WARSAW, Poland — Lawmakers with Poland’s ruling pro-European Union coalition launched a rare process Tuesday to bring the central bank chief before a special court on allegations of acting against the country's financial interests. The result could ban him from political life.

Critics of the effort suggested that the ruling coalition was going too far in its attempts to reverse the actions of Poland's previous right-wing government, which were widely seen as undemocratic, and hold those responsible to account.

The coalition, which came to power in December and is led by Prime Minister Donald Tusk, filed the motion at the parliament office to bring National Bank of Poland chief Adam Glapiński before the State Tribunal, which is tasked with trying top state officials. The lengthy procedure could strip Glapiński of his post and get him banned from all state positions.

One of the motion's authors, Tomasz Trela, called Glapiński the “worst head of the National Bank of Poland since 1989,” when Poland shed communist rule. Trela alleged that Glapiński turned the bank into a political and campaigning tool of the previous government.

A bank board member, Pawel Szalamacha, called the motion an “attempt at breaking the independence of the central bank” and said it would lead to the “fracturing of the foundations of the Polish state and of its economy.”

Glapiński was appointed in 2016 by the then-ruling conservative Law and Justice party and is currently in his second term. The allegations against him include unlawful funding of the state deficit from state-issued securities, weakening the national currency ahead of key elections, acting in the interest of Law and Justice and approving hefty bonuses for himself.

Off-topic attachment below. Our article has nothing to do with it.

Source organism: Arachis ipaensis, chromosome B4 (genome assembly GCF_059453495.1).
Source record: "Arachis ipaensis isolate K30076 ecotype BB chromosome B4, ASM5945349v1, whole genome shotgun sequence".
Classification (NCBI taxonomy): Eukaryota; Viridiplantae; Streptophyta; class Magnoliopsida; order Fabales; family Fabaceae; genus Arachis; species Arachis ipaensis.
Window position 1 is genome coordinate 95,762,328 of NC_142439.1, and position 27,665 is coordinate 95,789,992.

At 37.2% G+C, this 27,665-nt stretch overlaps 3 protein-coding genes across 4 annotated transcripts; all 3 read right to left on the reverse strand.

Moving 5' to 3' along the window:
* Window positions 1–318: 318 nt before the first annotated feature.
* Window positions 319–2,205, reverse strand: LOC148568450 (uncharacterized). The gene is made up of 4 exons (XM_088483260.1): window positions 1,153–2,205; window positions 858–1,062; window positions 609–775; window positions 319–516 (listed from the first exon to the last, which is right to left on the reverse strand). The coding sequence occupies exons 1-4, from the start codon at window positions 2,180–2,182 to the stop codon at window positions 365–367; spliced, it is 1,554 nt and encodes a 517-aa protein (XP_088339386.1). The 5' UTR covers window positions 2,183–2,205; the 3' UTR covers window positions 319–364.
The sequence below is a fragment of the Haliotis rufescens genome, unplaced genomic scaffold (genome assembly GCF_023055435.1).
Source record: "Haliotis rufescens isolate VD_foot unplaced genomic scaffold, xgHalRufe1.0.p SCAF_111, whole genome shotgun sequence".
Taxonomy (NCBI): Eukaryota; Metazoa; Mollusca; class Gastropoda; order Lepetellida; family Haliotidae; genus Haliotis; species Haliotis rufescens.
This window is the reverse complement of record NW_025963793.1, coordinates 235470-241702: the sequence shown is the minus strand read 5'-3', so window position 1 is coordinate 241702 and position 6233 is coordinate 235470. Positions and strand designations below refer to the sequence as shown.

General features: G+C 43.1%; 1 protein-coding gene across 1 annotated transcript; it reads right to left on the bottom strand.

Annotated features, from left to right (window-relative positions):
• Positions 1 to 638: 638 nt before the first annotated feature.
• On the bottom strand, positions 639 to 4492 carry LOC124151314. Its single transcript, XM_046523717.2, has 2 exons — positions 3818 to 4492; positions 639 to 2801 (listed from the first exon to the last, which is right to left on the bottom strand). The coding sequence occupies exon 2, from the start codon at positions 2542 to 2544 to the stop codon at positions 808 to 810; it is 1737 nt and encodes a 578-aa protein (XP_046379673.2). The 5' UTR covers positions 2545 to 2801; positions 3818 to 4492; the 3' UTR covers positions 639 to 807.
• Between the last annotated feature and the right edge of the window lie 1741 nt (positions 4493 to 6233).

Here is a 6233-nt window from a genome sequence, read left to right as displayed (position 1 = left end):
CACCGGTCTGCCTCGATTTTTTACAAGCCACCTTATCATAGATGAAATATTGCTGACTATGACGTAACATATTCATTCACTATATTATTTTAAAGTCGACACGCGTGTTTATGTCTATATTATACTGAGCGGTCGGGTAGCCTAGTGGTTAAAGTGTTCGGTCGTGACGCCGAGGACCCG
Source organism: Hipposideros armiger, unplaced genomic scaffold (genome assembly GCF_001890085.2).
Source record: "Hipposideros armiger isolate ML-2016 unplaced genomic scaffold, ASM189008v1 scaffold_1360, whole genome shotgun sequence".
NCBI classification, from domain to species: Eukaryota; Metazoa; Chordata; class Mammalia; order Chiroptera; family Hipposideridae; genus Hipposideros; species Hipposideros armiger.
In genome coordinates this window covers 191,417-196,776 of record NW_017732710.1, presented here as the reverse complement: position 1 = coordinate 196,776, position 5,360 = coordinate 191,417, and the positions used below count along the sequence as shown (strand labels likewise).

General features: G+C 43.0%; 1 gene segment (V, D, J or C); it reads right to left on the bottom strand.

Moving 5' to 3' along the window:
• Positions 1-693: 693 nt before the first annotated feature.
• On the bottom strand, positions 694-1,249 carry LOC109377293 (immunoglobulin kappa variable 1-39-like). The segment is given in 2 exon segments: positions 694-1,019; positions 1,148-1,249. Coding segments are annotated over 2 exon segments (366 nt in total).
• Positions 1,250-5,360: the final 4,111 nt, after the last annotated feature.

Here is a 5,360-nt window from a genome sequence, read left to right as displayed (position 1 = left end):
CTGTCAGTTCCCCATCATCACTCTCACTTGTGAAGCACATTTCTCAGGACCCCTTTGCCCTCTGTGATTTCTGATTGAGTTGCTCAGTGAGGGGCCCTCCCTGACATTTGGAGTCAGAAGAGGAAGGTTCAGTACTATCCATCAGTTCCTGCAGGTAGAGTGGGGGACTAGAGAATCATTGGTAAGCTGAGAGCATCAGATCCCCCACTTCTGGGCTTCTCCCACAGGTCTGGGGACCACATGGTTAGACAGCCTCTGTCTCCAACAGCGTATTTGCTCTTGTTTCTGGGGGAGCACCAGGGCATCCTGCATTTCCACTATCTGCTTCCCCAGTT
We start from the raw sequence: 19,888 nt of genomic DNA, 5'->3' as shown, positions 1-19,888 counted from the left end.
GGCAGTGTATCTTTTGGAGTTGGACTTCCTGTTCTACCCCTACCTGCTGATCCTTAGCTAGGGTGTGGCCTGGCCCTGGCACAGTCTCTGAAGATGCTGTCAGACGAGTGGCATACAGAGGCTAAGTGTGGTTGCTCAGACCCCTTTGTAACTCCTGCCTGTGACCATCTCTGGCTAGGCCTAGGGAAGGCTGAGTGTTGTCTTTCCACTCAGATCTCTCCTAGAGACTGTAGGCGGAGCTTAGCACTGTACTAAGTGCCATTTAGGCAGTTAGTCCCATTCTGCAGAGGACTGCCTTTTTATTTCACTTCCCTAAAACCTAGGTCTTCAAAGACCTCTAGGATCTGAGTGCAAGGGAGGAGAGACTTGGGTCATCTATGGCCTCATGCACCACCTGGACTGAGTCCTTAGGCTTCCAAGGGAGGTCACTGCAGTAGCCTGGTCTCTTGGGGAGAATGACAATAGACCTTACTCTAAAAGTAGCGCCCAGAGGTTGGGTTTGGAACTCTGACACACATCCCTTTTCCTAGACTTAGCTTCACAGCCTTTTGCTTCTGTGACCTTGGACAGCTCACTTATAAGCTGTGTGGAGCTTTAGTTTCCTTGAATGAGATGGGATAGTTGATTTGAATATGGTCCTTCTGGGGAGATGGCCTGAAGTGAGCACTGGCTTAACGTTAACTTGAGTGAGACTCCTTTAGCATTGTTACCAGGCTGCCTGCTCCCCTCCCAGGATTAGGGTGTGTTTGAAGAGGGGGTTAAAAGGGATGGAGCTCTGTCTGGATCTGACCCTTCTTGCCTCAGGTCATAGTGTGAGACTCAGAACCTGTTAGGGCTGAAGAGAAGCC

In September, two months before parliamentary elections, the bank made a deep cut to interest rates, easing the burden of loan and mortgage holders, even though inflation was at 10% after having reached 18% earlier in the year, and the currency, the zloty, weakened. The cut was seen as intended to earn voter support for the populist Law and Justice.

At the time, Glapiński argued the cut was justified based on the bank's expectation that inflation would fall over the coming months — a predication that has played out, with inflation down to 2.8% in February.

A lawmaker with the far-right Confederation party that is not part of the ruling coalition, Przemyslaw Wipler, said he would not support putting Glapiński before the tribunal because “many heads of central banks have made mistakes, sometimes reprehensible.”

“We are critical of him, but are we critical enough to put him before the State Tribunal?” Wipler asked.

The motion filed by 191 coalition lawmakers will spur a special parliamentary committee investigation of the allegations. If they are substantiated, parliamentarians must vote on trying Glapiński before the tribunal.

Observers say the procedure can take up to a year.

Four cases have been heard before the tribunal since it was established in 1921. Two of the defendants were banned from political life.

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